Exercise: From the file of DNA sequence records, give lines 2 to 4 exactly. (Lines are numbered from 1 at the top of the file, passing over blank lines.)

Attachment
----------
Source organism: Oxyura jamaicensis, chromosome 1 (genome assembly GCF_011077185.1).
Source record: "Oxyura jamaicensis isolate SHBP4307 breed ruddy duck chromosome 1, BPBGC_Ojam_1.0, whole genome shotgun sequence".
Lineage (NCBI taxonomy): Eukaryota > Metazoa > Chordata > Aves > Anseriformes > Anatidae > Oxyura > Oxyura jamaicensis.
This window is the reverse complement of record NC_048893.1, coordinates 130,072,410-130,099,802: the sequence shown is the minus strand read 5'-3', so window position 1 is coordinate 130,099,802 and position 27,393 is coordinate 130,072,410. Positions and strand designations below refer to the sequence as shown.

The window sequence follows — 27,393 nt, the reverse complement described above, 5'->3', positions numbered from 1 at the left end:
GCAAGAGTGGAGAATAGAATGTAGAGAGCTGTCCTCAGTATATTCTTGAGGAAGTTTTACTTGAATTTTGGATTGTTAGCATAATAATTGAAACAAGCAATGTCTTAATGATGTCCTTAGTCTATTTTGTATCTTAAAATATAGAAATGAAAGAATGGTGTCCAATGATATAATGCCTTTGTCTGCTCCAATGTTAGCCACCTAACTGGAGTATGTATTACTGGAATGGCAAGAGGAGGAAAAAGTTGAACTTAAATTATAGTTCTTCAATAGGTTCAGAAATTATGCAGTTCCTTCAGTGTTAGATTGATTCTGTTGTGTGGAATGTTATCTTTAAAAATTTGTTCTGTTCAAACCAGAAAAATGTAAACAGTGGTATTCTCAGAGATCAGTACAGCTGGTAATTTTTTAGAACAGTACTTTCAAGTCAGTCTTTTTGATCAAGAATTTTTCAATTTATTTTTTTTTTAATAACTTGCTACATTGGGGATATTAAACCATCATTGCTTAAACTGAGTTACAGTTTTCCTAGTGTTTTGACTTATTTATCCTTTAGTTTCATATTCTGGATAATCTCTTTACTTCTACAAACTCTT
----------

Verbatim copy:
Source record: "Oxyura jamaicensis isolate SHBP4307 breed ruddy duck chromosome 1, BPBGC_Ojam_1.0, whole genome shotgun sequence".
Lineage (NCBI taxonomy): Eukaryota > Metazoa > Chordata > Aves > Anseriformes > Anatidae > Oxyura > Oxyura jamaicensis.
This window is the reverse complement of record NC_048893.1, coordinates 130,072,410-130,099,802: the sequence shown is the minus strand read 5'-3', so window position 1 is coordinate 130,099,802 and position 27,393 is coordinate 130,072,410. Positions and strand designations below refer to the sequence as shown.